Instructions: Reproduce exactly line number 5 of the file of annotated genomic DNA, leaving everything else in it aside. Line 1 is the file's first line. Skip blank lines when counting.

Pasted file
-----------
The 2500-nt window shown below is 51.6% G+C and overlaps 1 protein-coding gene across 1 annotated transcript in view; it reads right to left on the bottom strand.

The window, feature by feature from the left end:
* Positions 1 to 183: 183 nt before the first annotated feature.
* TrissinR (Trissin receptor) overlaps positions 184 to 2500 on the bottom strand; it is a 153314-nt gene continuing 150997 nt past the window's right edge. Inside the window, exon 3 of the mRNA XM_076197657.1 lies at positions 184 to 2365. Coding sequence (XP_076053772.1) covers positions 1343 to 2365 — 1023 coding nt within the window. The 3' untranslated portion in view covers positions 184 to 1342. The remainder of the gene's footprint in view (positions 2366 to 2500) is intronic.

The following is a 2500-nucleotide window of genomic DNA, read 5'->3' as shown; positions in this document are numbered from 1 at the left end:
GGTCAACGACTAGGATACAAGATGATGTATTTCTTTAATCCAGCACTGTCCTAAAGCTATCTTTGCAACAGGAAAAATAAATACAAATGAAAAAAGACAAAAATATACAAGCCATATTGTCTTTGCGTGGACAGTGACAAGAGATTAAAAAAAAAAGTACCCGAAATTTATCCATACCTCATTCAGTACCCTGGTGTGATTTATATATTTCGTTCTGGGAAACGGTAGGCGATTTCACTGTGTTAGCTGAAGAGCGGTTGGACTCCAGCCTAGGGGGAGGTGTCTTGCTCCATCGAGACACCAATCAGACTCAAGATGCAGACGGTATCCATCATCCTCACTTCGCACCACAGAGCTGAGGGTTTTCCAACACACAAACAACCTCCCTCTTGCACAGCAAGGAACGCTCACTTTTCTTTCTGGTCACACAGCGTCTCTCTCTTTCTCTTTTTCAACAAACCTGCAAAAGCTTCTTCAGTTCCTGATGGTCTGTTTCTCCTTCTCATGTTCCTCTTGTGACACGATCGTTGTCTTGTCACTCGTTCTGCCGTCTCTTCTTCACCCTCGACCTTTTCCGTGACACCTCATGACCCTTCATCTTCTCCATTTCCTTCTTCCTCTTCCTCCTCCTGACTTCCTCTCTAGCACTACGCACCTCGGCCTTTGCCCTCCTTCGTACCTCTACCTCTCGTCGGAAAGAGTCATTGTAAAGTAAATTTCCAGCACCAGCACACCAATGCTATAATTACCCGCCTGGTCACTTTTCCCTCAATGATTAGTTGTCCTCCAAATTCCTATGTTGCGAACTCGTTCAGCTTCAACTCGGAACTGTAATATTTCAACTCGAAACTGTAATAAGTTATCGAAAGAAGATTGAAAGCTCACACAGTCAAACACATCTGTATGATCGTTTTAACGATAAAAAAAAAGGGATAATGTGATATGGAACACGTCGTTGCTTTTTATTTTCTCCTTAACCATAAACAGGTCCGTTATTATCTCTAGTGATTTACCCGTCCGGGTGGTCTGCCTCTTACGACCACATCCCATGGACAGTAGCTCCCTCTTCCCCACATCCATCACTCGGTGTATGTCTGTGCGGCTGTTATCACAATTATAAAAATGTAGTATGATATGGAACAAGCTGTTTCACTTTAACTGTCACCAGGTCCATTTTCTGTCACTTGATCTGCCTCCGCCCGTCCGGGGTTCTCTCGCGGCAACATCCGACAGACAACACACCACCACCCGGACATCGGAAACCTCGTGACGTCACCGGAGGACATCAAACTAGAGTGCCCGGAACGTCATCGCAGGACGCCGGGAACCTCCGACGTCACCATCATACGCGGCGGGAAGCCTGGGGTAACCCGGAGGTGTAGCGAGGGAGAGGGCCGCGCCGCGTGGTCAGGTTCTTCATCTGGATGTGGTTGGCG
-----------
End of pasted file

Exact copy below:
The following is a 2500-nucleotide window of genomic DNA, read 5'->3' as shown; positions in this document are numbered from 1 at the left end: